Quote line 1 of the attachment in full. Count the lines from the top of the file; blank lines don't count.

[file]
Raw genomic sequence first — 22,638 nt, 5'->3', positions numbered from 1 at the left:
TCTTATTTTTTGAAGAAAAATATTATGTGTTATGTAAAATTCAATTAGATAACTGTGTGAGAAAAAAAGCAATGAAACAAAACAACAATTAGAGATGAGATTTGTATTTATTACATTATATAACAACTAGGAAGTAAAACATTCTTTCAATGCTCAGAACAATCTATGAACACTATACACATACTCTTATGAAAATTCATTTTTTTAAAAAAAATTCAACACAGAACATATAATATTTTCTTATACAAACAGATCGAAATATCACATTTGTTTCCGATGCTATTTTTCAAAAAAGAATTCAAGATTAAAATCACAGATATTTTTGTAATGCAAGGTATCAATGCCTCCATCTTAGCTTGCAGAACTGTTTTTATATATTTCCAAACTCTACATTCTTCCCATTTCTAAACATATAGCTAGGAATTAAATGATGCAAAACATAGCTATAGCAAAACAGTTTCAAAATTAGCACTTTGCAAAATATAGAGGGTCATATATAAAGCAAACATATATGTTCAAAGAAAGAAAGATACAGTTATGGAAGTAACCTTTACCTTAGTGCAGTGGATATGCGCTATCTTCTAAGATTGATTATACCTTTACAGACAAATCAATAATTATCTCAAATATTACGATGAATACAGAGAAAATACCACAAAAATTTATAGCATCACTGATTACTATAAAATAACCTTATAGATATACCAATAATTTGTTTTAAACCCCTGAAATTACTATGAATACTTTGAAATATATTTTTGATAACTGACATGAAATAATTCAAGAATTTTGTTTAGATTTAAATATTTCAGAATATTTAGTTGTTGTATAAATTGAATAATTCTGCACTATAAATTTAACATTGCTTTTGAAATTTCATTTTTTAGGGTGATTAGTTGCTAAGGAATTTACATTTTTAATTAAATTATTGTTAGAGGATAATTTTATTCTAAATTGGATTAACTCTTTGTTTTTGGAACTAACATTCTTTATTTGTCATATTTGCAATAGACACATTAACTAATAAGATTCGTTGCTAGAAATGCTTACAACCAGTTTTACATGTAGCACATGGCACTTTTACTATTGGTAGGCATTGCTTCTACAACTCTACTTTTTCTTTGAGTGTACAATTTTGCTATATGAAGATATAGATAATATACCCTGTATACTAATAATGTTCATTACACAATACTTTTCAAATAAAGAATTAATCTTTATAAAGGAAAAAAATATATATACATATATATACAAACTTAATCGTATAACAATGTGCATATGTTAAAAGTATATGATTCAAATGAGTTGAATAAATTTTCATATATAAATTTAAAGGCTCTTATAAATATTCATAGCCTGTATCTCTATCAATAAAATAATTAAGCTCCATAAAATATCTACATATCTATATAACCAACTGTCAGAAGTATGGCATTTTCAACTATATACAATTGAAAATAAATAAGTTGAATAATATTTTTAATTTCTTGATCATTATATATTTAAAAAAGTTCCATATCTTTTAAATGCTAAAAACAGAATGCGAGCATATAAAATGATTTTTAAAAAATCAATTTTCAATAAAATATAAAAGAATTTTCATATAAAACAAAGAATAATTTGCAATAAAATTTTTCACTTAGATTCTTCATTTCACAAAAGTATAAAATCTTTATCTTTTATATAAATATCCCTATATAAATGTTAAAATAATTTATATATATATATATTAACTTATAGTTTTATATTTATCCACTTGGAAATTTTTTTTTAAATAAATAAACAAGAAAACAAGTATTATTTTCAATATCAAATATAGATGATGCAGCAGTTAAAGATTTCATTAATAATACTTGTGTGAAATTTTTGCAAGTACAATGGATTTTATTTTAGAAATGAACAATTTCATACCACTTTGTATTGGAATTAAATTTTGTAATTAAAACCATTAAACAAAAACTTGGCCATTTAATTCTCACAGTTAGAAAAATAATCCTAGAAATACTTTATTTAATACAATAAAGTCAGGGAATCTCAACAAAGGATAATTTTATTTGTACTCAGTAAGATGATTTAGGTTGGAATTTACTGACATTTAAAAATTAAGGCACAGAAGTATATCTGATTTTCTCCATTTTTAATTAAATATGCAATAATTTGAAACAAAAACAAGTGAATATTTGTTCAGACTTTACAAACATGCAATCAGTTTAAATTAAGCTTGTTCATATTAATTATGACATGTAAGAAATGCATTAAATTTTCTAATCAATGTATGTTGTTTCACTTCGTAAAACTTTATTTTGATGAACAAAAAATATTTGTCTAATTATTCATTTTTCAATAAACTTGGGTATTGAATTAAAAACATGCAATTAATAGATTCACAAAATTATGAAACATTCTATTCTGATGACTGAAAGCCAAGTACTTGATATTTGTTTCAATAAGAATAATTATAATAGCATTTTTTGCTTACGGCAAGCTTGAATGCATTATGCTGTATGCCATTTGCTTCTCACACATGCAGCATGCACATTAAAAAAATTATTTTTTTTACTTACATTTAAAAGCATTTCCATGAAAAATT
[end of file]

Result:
Raw genomic sequence first — 22,638 nt, 5'->3', positions numbered from 1 at the left: